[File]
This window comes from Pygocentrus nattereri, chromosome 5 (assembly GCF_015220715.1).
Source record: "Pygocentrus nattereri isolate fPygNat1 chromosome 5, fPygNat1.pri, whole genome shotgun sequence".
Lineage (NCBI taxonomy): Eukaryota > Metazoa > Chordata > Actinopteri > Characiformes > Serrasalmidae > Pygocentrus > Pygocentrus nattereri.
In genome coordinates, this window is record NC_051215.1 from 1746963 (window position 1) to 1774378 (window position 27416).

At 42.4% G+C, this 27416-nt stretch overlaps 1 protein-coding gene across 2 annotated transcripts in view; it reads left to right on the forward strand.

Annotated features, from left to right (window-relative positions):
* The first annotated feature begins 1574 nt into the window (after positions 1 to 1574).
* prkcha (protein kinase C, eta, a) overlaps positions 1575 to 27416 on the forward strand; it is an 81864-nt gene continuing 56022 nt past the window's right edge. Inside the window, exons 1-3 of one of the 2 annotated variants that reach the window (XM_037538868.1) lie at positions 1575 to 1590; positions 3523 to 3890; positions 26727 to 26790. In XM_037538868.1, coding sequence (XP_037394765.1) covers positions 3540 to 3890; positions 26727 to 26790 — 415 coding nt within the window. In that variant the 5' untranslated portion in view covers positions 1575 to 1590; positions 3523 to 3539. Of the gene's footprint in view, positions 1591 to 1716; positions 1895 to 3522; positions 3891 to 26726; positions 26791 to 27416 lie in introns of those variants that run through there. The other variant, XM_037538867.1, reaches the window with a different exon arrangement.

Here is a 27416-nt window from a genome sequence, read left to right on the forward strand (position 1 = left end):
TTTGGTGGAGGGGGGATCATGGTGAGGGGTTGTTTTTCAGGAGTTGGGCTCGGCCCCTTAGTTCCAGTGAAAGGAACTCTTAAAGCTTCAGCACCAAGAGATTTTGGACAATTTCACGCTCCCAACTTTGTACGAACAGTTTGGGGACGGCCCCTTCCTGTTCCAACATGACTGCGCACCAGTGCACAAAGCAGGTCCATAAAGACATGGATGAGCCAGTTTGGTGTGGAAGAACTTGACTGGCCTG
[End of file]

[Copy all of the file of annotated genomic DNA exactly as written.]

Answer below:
This window comes from Pygocentrus nattereri, chromosome 5 (assembly GCF_015220715.1).
Source record: "Pygocentrus nattereri isolate fPygNat1 chromosome 5, fPygNat1.pri, whole genome shotgun sequence".
Lineage (NCBI taxonomy): Eukaryota > Metazoa > Chordata > Actinopteri > Characiformes > Serrasalmidae > Pygocentrus > Pygocentrus nattereri.
In genome coordinates, this window is record NC_051215.1 from 1746963 (window position 1) to 1774378 (window position 27416).

At 42.4% G+C, this 27416-nt stretch overlaps 1 protein-coding gene across 2 annotated transcripts in view; it reads left to right on the forward strand.

Annotated features, from left to right (window-relative positions):
* The first annotated feature begins 1574 nt into the window (after positions 1 to 1574).
* prkcha (protein kinase C, eta, a) overlaps positions 1575 to 27416 on the forward strand; it is an 81864-nt gene continuing 56022 nt past the window's right edge. Inside the window, exons 1-3 of one of the 2 annotated variants that reach the window (XM_037538868.1) lie at positions 1575 to 1590; positions 3523 to 3890; positions 26727 to 26790. In XM_037538868.1, coding sequence (XP_037394765.1) covers positions 3540 to 3890; positions 26727 to 26790 — 415 coding nt within the window. In that variant the 5' untranslated portion in view covers positions 1575 to 1590; positions 3523 to 3539. Of the gene's footprint in view, positions 1591 to 1716; positions 1895 to 3522; positions 3891 to 26726; positions 26791 to 27416 lie in introns of those variants that run through there. The other variant, XM_037538867.1, reaches the window with a different exon arrangement.

Here is a 27416-nt window from a genome sequence, read left to right on the forward strand (position 1 = left end):
TTTGGTGGAGGGGGGATCATGGTGAGGGGTTGTTTTTCAGGAGTTGGGCTCGGCCCCTTAGTTCCAGTGAAAGGAACTCTTAAAGCTTCAGCACCAAGAGATTTTGGACAATTTCACGCTCCCAACTTTGTACGAACAGTTTGGGGACGGCCCCTTCCTGTTCCAACATGACTGCGCACCAGTGCACAAAGCAGGTCCATAAAGACATGGATGAGCCAGTTTGGTGTGGAAGAACTTGACTGGCCTG